Good timing for zinc
With the completion of the EA process last November, Canadian Zinc is moving forward with its Prairie Creek Mine in the N.W.T.
The advanced-stage zinc-lead-silver property situated just a half hour flight west of Fort Simpson in the Northwest Territories has been on the verge of production for almost four decades.
It was discovered by an ex-RCMP officer in 1926, and held such promise that would-be explorers would crash-land on the beach before there was an airstrip.
The Prairie Creek Mine was initially set up and prepared for operation in the early '70s by the Hunt brothers of Cadillac Resources, who hailed from Texas and had a dream to corner the silver market.
Just three months before the mine was set to begin production, though, the Texan company went bankrupt and walked away in one day—but not before setting up an almost completely functioning mining operation that no one ever flipped the switch on.
Restarting the process
In 1992, San Andreas went in; Alan Taylor joined the company in 1994. San Andreas was renamed Canadian Zinc Corporation in 1999 by Taylor, now the company's vice-president of exploration and chief operating officer, and director John MacPherson; then Canadian Zinc completed a drilling program with the intent to move into production.
In 2009, the Nahanni National Park Reserve—a UNESCO World Heritage Site since 1978—was expanded and subsequently surrounds the Prairie Creek Mine site.
“The environmental process is strict and can be laborious, even though it obviously has merit,” said Taylor. “It costs a lot of time and money, and it can be challenging for small junior mining companies. In our particular location, surrounded by a national park and world heritage site, it wasn’t easy.”
Canadian Zinc’s multi-year environmental assessment (EA) process ended in November 2013 when the company finally received the permit to mine.
Making it viable
The 30-year-old infrastructure needs upgrading—it is 30 per cent less efficient than new equipment, and has been subjected to sitting in a pristine, unused condition—the weight alone on the generators would flatten the bearings, for instance.
“We are currently going through the process of detailing out the equipment to see what we can use and what is of recyclable value to help reduce the costs,” said Taylor.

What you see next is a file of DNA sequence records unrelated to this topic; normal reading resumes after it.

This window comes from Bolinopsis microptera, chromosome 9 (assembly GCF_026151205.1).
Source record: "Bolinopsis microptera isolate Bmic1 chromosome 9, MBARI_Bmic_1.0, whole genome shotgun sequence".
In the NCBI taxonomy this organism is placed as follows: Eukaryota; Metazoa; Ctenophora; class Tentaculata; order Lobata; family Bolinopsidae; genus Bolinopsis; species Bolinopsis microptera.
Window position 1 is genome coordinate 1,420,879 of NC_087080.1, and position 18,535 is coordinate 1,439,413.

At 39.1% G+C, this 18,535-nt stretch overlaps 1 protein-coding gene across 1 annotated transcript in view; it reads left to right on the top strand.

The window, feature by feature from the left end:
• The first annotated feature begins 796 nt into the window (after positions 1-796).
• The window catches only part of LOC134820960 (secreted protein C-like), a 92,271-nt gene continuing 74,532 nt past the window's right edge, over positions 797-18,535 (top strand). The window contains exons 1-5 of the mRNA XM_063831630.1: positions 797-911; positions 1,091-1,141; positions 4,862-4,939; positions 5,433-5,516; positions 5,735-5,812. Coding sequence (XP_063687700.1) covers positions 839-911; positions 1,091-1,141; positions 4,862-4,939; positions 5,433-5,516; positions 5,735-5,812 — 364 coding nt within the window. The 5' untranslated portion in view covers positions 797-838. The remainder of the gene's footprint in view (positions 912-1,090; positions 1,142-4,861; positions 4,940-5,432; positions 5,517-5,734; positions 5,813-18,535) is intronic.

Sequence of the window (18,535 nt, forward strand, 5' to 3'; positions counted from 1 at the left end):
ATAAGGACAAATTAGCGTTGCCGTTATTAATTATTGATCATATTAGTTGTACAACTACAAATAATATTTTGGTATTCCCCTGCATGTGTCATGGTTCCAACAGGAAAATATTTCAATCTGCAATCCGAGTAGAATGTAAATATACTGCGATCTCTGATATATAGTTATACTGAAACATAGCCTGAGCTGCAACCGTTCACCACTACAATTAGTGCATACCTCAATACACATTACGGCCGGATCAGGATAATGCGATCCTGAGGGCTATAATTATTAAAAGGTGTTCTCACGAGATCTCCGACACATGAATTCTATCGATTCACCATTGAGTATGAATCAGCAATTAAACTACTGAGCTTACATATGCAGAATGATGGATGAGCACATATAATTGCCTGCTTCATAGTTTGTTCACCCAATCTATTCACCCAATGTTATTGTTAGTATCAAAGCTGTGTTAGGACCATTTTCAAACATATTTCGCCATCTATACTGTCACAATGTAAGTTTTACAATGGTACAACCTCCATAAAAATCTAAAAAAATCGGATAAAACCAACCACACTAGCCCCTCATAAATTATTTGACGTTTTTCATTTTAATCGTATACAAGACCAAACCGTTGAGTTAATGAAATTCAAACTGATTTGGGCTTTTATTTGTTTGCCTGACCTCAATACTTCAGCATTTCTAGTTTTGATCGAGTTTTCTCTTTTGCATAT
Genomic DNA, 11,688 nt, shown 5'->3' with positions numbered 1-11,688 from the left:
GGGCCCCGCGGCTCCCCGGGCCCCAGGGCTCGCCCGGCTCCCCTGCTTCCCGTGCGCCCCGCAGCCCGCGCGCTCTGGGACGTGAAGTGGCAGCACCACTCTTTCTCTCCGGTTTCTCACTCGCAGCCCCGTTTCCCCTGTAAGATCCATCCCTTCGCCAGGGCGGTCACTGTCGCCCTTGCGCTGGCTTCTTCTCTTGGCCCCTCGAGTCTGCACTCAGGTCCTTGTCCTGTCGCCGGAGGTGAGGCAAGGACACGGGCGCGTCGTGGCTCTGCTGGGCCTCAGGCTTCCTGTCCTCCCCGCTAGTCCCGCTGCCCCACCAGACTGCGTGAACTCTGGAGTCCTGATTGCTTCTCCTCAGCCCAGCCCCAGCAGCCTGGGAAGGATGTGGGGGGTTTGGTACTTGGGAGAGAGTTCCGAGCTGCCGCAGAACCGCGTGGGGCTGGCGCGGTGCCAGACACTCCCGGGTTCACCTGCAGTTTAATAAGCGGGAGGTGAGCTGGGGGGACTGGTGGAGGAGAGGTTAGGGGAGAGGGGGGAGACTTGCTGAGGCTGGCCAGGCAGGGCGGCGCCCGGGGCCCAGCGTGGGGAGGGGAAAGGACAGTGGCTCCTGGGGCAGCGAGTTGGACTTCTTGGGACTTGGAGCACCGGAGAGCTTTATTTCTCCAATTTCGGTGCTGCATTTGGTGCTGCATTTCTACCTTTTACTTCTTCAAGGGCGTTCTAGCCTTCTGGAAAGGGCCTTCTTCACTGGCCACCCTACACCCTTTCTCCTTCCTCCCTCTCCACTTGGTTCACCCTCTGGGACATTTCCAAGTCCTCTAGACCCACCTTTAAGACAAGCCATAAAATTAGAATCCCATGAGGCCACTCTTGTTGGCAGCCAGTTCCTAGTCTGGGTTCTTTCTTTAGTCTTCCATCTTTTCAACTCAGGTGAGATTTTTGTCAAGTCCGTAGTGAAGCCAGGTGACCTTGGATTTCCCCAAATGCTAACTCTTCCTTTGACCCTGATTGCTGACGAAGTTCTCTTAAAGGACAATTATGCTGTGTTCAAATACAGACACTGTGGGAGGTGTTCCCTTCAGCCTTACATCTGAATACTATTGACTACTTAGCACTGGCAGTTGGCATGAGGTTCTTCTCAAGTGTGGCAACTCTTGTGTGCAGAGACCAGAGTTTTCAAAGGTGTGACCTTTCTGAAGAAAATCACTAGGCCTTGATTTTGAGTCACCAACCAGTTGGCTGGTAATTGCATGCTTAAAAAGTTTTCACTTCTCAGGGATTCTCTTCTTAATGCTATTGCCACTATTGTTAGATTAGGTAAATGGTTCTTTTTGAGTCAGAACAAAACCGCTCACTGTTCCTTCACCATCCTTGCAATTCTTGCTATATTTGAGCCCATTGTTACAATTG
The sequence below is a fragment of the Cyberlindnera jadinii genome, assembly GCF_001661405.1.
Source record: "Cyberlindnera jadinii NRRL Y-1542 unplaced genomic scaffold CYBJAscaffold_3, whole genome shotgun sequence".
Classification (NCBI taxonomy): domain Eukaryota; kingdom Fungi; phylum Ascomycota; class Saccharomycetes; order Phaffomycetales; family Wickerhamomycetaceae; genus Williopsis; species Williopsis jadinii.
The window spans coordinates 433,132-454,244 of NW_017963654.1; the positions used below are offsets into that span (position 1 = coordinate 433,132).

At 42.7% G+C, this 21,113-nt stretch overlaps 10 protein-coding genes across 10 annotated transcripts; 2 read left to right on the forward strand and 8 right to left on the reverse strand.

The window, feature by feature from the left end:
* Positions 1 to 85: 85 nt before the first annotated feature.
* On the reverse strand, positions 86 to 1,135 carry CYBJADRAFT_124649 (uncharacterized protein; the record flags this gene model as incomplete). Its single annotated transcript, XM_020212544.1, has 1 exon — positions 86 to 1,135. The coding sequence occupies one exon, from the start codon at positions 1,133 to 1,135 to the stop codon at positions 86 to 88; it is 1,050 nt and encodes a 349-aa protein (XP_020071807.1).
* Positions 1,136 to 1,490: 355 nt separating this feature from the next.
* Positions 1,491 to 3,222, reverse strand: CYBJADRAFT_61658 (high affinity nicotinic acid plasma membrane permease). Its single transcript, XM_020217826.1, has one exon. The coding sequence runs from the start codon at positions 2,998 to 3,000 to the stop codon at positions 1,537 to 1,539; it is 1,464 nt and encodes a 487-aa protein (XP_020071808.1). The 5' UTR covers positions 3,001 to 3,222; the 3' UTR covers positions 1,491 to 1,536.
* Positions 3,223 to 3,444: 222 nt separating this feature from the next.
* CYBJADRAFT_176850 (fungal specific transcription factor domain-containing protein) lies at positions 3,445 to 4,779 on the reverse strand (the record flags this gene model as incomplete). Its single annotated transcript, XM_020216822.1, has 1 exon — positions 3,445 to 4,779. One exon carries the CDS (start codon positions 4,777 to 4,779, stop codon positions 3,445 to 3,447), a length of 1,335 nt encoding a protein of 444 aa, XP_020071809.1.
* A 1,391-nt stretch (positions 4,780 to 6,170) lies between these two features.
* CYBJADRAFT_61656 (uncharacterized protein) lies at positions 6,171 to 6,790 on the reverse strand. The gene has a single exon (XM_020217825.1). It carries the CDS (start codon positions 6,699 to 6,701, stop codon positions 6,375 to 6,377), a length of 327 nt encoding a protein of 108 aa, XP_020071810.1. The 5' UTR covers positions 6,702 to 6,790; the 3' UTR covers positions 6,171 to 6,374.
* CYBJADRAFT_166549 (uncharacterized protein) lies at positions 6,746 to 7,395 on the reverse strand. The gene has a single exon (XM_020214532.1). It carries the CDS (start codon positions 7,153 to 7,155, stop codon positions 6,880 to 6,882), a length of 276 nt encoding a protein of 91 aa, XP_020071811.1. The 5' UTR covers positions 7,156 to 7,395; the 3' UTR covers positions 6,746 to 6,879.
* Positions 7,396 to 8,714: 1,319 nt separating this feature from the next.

Despite the project's challenges, Taylor remains committed to Prairie Creek.
Taylor is a geologist by trade—he studied at Brock University and completed a master's degree at Western University. Always a big fan of the outdoors, he became involved in uranium exploration in his early years, and then explored for gold throughout Canada.
Riding through industry waves
Over the years, the cyclical industry has presented opportunities and challenges, not the least of which is the current trend toward hard-to-find resources and remote locales.
Recessionary markets and soft or low metal prices have had an impact on Canadian Zinc, and Taylor is looking forward to the market turnaround and raising some serious financing.
Many investors want an appreciation of their investment in a short time, Taylor said.
“We’ve managed to attract some long-term investors with patience and it has served the project well," he said. “We are just not sure how strong or how soon the market will come back. The outlook for base metals is strong right now—for zinc, in particular. There is a deficit occurring in the world market. The timing might be good.”
Getting everything in place
Taylor said placing the Prairie Creek Mine into production and witnessing the benefits to the investor base, the region and the company will be his biggest career achievement.
Canadian Zinc hopes to see some signs of what the financial needs will be by the end of the second quarter or the start of the third quarter of this year, said Taylor, to determine what money it needs to raise for operations.
The company has signed two Impact Benefit Agreements with two First Nations bands: the Nahanni Butte Dene Band, situated about 100 kilometres southeast of the Prairie Creek Mine, and the Liidlii Kue First Nation of Fort Simpson, N.W.T., which is approximately 250 kilometres east of the project.
It also signed a Socio-Economic Agreement with the government of the Northwest Territories in 2011.
“Everything takes time and those things are working in tandem with the regulatory process, which we knew would take a long time,” Taylor said. “It is a great opportunity for us and for the region to develop because there isn’t a lot of economic development in this neck of the woods.
“Consistency goes a long way in moving projects, rather than flip-flopping and trying to reinvent the wheel."